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Annual Review of Cell and Developmental Biology

Nicholas R J Gascoigne, Vasily Rybakin, Oreste Acuto, Joanna Brzostek
Thymocyte selection involves the positive and negative selection of the repertoire of T cell receptors (TCRs) such that the organism does not suffer autoimmunity, yet has the benefit of the ability to recognize any invading pathogen. The signal transduced through the TCR is translated into a number of different signaling cascades that result in transcription factor activity in the nucleus and changes to the cytoskeleton and motility. Negative selection involves inducing apoptosis in thymocytes that express strongly self-reactive TCRs, whereas positive selection must induce survival and differentiation programs in cells that are more weakly self-reactive...
October 6, 2016: Annual Review of Cell and Developmental Biology
Guillermo García-Cardeña, Bendix R Slegtenhorst
Biomechanical forces are emerging as critical regulators of embryogenesis, particularly in the developing cardiovascular system. From the onset of blood flow, the embryonic vasculature is continuously exposed to a variety of hemodynamic forces. These biomechanical stimuli are key determinants of vascular cell specification and remodeling and the establishment of vascular homeostasis. In recent years, major advances have been made in our understanding of mechano-activated signaling networks that control both spatiotemporal and structural aspects of vascular development...
October 6, 2016: Annual Review of Cell and Developmental Biology
Kay O Schink, Kia-Wee Tan, Harald Stenmark
Most functions of eukaryotic cells are controlled by cellular membranes, which are not static entities but undergo frequent budding, fission, fusion, and sculpting reactions collectively referred to as membrane dynamics. Consequently, regulation of membrane dynamics is crucial for cellular functions. A key mechanism in such regulation is the reversible recruitment of cytosolic proteins or protein complexes to specific membranes at specific time points. To a large extent this recruitment is orchestrated by phosphorylated derivatives of the membrane lipid phosphatidylinositol, known as phosphoinositides...
October 6, 2016: Annual Review of Cell and Developmental Biology
Saravana K Ramasamy, Anjali P Kusumbe, Tomer Itkin, Shiri Gur-Cohen, Tsvee Lapidot, Ralf H Adams
In addition to their conventional role as a versatile transport system, blood vessels provide signals controlling organ development, regeneration, and stem cell behavior. In the skeletal system, certain capillaries support perivascular osteoprogenitor cells and thereby control bone formation. Blood vessels are also a critical component of niche microenvironments for hematopoietic stem cells. Here we discuss key pathways and factors controlling endothelial cell behavior in bone, the role of vessels in osteogenesis, and the nature of vascular stem cell niches in bone marrow...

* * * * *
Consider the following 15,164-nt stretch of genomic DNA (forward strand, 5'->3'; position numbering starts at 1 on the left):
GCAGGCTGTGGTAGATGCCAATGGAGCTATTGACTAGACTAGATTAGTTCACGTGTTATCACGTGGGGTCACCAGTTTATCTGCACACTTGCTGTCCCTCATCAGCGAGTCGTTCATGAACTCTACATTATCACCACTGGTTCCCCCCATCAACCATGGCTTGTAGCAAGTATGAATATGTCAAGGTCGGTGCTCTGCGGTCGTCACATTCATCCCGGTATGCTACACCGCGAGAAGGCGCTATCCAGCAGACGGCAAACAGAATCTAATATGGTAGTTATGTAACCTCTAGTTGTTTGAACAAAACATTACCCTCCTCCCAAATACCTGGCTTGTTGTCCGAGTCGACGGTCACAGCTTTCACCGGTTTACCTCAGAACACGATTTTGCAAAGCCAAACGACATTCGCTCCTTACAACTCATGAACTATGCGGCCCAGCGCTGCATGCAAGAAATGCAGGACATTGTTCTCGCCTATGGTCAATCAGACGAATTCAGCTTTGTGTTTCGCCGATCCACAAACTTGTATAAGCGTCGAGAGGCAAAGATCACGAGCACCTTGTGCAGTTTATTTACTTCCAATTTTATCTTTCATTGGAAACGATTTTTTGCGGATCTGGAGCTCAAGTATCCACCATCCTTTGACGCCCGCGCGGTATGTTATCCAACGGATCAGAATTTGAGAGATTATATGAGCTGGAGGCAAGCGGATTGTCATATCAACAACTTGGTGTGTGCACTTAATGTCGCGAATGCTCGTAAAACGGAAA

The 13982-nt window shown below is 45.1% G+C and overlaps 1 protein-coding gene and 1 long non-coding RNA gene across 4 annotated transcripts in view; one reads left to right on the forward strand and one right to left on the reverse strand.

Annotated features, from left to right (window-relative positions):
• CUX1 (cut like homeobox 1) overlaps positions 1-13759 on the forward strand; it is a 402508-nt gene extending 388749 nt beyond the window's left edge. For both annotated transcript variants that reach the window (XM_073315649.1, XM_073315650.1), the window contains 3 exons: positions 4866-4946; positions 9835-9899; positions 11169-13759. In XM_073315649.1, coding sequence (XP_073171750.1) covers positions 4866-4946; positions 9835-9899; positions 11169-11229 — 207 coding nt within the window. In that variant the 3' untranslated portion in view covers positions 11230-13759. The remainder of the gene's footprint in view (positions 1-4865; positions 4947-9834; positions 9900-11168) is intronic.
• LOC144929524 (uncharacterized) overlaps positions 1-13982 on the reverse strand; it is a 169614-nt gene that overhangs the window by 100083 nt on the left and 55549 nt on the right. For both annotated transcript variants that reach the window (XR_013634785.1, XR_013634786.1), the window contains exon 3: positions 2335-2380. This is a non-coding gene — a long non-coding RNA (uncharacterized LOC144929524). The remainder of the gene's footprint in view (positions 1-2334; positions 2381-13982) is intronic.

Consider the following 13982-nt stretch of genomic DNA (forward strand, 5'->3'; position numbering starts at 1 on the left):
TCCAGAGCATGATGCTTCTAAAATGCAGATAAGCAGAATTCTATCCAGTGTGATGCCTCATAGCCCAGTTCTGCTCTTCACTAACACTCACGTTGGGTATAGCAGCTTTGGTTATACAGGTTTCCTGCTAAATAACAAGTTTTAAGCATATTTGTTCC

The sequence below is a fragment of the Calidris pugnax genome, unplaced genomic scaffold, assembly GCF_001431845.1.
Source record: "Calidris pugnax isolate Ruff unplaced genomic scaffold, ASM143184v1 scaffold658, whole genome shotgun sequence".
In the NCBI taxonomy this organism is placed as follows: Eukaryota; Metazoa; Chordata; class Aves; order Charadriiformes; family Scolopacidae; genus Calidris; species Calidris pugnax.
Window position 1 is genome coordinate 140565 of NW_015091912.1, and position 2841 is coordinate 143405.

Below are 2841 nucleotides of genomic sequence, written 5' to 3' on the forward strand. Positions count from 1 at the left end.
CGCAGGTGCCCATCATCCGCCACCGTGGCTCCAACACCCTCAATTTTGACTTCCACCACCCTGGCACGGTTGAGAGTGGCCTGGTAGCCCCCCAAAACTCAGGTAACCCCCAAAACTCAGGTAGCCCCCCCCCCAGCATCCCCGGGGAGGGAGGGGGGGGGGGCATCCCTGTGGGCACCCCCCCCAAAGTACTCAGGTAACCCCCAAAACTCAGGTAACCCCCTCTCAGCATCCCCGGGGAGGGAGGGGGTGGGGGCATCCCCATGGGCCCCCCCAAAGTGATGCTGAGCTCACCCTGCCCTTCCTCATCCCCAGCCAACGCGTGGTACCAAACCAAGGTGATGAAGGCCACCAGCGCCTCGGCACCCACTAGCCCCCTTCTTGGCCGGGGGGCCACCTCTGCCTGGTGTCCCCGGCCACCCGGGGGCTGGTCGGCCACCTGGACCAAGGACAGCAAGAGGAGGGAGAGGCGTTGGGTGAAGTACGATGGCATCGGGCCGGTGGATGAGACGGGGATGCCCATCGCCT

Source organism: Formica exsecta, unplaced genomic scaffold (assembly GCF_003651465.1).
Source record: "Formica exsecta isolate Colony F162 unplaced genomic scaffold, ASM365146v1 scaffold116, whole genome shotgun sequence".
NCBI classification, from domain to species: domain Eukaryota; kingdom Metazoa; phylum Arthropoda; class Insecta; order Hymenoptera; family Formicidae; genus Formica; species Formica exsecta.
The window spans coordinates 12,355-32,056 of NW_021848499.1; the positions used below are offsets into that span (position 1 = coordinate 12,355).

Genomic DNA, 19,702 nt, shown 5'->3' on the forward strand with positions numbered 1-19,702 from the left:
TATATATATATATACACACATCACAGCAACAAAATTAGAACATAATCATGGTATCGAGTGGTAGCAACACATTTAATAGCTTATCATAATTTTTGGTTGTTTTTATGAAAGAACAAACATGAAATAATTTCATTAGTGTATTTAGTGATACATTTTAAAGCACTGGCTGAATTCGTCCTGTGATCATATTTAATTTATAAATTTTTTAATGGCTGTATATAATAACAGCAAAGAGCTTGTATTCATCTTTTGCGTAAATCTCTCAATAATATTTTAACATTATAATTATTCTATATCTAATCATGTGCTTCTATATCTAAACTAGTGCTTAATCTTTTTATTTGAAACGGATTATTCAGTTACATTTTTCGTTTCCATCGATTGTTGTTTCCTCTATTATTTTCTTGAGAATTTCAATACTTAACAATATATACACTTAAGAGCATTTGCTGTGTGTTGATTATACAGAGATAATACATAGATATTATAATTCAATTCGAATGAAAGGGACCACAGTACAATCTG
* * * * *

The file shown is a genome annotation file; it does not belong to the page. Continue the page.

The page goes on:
October 6, 2016: Annual Review of Cell and Developmental Biology
Joakim Palovaara, Thijs de Zeeuw, Dolf Weijers
Land plants can grow to tremendous body sizes, yet even the most complex architectures are the result of iterations of the same developmental processes: organ initiation, growth, and pattern formation. A central question in plant biology is how these processes are regulated and coordinated to allow for the formation of ordered, 3D structures. All these elementary processes first occur in early embryogenesis, during which, from a fertilized egg cell, precursors for all major tissues and stem cells are initiated, followed by tissue growth and patterning...
October 6, 2016: Annual Review of Cell and Developmental Biology
Elena Seiradake, E Yvonne Jones, Rüdiger Klein
Axon guidance relies on a combinatorial code of receptor and ligand interactions that direct adhesive/attractive and repulsive cellular responses. Recent structural data have revealed many of the molecular mechanisms that govern these interactions and enabled the design of sophisticated mutant tools to dissect their biological functions. Here, we discuss the structure/function relationships of four major classes of guidance cues (ephrins, semaphorins, slits, netrins) and examples of morphogens (Wnt, Shh) and of cell adhesion molecules (FLRT)...
October 6, 2016: Annual Review of Cell and Developmental Biology
Veronika Te Boekhorst, Luigi Preziosi, Peter Friedl
Cell migration results from stepwise mechanical and chemical interactions between cells and their extracellular environment. Mechanistic principles that determine single-cell and collective migration modes and their interconversions depend upon the polarization, adhesion, deformability, contractility, and proteolytic ability of cells. Cellular determinants of cell migration respond to extracellular cues, including tissue composition, topography, alignment, and tissue-associated growth factors and cytokines...